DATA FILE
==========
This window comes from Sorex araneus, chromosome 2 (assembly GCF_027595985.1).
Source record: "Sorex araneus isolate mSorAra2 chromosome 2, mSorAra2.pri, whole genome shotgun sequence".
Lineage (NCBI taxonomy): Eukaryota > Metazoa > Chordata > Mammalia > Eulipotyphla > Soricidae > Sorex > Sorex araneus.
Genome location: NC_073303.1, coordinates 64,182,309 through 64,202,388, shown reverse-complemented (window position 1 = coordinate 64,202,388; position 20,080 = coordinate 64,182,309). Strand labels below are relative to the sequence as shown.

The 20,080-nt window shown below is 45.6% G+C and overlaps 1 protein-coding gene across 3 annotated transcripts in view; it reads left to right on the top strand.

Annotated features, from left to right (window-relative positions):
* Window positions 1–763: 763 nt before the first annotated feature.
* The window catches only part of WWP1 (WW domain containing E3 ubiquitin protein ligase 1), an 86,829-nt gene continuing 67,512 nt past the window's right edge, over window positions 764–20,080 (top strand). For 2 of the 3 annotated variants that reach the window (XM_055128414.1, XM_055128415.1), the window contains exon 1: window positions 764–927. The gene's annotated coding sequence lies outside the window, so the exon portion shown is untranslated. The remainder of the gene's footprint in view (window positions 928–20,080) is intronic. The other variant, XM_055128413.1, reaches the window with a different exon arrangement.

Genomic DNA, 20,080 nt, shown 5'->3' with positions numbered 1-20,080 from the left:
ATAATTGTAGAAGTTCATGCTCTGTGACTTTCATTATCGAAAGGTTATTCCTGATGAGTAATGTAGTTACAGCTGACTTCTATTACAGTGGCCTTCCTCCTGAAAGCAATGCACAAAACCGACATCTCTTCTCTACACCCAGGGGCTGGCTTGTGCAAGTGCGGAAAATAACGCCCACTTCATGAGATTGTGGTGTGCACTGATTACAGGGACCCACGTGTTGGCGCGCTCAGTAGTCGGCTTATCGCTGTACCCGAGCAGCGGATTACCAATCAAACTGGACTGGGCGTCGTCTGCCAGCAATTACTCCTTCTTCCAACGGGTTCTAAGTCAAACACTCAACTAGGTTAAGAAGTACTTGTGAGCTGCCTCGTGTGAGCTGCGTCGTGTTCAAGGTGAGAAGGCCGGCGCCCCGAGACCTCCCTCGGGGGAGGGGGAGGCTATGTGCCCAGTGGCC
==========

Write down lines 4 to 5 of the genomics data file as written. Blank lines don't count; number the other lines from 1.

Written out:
Genome location: NC_073303.1, coordinates 64,182,309 through 64,202,388, shown reverse-complemented (window position 1 = coordinate 64,202,388; position 20,080 = coordinate 64,182,309). Strand labels below are relative to the sequence as shown.

The 20,080-nt window shown below is 45.6% G+C and overlaps 1 protein-coding gene across 3 annotated transcripts in view; it reads left to right on the top strand.